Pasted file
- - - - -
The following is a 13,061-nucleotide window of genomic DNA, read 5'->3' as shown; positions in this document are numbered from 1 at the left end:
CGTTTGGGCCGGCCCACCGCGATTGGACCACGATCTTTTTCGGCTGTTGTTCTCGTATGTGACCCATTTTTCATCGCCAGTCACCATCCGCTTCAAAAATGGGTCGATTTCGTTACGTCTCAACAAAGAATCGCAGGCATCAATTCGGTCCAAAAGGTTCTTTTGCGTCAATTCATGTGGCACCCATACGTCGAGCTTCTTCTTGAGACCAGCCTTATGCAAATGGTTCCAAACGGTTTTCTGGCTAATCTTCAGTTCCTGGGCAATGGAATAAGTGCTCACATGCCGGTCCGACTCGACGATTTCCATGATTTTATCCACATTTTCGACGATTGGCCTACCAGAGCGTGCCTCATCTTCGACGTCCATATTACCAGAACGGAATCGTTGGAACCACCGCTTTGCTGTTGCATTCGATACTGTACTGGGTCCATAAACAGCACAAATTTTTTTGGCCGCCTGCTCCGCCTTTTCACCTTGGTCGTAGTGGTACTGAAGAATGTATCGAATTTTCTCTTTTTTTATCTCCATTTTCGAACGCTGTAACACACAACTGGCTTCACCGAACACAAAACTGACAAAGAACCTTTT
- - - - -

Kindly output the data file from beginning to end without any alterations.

The following is a 13,061-nucleotide window of genomic DNA, read 5'->3' as shown; positions in this document are numbered from 1 at the left end:
CGTTTGGGCCGGCCCACCGCGATTGGACCACGATCTTTTTCGGCTGTTGTTCTCGTATGTGACCCATTTTTCATCGCCAGTCACCATCCGCTTCAAAAATGGGTCGATTTCGTTACGTCTCAACAAAGAATCGCAGGCATCAATTCGGTCCAAAAGGTTCTTTTGCGTCAATTCATGTGGCACCCATACGTCGAGCTTCTTCTTGAGACCAGCCTTATGCAAATGGTTCCAAACGGTTTTCTGGCTAATCTTCAGTTCCTGGGCAATGGAATAAGTGCTCACATGCCGGTCCGACTCGACGATTTCCATGATTTTATCCACATTTTCGACGATTGGCCTACCAGAGCGTGCCTCATCTTCGACGTCCATATTACCAGAACGGAATCGTTGGAACCACCGCTTTGCTGTTGCATTCGATACTGTACTGGGTCCATAAACAGCACAAATTTTTTTGGCCGCCTGCTCCGCCTTTTCACCTTGGTCGTAGTGGTACTGAAGAATGTATCGAATTTTCTCTTTTTTTATCTCCATTTTCGAACGCTGTAACACACAACTGGCTTCACCGAACACAAAACTGACAAAGAACCTTTT